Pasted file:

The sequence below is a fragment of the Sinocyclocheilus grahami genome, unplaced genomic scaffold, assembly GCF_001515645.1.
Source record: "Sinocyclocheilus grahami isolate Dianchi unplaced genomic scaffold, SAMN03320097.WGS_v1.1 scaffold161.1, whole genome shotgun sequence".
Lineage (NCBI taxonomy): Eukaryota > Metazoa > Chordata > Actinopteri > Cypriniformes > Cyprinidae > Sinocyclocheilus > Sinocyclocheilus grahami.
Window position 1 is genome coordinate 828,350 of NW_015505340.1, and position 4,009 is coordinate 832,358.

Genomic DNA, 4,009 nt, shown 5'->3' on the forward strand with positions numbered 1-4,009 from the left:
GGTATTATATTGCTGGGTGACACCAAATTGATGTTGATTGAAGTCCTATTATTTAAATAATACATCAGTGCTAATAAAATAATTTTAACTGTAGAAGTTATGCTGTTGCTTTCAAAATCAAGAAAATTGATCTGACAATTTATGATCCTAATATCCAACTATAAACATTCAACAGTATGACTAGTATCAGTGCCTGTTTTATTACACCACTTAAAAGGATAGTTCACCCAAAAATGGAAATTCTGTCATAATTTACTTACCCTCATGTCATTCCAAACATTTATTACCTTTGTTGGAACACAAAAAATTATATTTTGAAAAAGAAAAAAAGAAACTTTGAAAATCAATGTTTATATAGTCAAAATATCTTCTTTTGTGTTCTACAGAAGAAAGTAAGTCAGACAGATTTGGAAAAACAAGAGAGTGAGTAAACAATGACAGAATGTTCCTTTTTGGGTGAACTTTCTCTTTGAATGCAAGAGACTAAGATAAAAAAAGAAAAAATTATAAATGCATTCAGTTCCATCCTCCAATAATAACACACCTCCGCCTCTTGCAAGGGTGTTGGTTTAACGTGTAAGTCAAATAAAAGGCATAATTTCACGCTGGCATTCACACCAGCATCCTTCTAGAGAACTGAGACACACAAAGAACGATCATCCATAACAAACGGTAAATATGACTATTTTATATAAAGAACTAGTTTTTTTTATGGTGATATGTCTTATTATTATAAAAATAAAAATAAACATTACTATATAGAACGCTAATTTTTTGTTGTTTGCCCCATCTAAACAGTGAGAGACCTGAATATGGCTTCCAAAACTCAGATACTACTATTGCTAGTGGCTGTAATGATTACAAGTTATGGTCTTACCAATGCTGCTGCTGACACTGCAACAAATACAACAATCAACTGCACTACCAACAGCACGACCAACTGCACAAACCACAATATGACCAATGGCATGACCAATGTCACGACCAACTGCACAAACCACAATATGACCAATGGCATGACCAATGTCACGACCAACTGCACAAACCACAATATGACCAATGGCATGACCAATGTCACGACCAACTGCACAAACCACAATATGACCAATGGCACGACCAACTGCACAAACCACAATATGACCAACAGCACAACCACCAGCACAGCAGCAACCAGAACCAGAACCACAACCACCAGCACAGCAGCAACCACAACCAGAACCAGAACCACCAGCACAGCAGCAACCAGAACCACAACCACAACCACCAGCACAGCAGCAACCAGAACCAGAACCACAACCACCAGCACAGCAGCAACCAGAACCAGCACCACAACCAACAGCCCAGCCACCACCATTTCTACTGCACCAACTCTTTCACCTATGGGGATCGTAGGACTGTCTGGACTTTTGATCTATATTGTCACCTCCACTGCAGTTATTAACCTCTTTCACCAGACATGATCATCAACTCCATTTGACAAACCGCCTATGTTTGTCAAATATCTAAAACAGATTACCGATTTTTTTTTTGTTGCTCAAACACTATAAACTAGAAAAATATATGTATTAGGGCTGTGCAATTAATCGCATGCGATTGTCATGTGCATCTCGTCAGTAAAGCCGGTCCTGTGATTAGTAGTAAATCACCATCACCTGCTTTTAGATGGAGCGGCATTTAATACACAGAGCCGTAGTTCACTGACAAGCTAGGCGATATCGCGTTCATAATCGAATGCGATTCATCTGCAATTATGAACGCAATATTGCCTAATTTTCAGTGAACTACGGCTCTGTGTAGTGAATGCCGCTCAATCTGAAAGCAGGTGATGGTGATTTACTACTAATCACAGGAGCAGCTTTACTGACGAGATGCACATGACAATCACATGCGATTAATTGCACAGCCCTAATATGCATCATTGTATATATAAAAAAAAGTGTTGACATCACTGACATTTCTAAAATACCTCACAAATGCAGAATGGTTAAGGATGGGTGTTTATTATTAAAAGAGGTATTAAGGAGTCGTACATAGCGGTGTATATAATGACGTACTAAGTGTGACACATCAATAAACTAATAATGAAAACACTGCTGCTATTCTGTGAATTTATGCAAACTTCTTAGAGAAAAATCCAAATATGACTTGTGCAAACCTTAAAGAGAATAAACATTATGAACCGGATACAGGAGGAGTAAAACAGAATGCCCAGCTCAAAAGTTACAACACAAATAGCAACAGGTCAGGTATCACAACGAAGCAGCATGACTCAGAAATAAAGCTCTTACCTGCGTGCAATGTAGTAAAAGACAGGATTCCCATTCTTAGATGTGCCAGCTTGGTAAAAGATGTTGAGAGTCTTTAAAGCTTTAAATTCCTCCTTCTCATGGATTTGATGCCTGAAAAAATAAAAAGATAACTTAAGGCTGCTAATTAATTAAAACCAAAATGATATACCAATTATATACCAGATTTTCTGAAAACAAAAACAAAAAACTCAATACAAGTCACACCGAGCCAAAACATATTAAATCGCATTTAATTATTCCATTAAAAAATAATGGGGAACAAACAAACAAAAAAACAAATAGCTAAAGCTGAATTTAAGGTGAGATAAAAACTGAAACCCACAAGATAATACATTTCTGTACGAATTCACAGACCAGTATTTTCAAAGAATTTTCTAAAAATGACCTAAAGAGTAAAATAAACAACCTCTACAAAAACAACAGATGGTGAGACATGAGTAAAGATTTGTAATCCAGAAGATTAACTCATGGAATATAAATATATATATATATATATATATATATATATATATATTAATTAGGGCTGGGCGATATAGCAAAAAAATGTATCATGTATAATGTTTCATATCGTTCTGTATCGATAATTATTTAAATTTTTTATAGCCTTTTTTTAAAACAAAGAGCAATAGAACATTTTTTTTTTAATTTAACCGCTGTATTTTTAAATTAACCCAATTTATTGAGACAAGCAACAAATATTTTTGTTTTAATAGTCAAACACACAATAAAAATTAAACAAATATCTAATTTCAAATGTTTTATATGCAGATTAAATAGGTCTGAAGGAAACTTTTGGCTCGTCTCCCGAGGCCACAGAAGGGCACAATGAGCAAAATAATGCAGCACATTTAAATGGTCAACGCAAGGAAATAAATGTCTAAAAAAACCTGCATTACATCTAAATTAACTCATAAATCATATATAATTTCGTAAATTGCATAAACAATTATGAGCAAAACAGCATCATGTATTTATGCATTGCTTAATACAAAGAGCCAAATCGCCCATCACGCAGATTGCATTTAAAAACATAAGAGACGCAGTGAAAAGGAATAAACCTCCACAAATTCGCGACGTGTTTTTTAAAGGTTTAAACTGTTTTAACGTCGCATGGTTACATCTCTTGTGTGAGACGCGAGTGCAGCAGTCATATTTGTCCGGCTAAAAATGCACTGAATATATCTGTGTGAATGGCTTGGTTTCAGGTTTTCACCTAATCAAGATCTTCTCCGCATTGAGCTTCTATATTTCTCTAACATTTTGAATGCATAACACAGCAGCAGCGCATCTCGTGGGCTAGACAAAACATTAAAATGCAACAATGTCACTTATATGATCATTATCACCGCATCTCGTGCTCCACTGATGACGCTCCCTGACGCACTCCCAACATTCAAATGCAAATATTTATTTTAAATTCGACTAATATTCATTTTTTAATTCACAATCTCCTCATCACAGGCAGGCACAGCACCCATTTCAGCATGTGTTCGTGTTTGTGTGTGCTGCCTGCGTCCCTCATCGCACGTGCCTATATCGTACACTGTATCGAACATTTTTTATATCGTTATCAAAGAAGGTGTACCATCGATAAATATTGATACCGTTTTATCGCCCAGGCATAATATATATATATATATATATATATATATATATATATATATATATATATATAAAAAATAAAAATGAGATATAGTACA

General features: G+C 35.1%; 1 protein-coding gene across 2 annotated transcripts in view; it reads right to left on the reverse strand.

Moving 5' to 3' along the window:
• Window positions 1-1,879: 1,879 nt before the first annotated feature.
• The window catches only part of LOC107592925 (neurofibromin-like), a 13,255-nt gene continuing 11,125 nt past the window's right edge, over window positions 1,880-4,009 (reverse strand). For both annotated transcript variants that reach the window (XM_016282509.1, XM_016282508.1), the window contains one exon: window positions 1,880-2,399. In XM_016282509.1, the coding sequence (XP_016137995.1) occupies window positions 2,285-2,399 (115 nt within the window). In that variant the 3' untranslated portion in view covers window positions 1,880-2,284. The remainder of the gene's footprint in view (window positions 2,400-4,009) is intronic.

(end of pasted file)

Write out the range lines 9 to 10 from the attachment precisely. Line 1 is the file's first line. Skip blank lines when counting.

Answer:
• Window positions 1-1,879: 1,879 nt before the first annotated feature.
• The window catches only part of LOC107592925 (neurofibromin-like), a 13,255-nt gene continuing 11,125 nt past the window's right edge, over window positions 1,880-4,009 (reverse strand). For both annotated transcript variants that reach the window (XM_016282509.1, XM_016282508.1), the window contains one exon: window positions 1,880-2,399. In XM_016282509.1, the coding sequence (XP_016137995.1) occupies window positions 2,285-2,399 (115 nt within the window). In that variant the 3' untranslated portion in view covers window positions 1,880-2,284. The remainder of the gene's footprint in view (window positions 2,400-4,009) is intronic.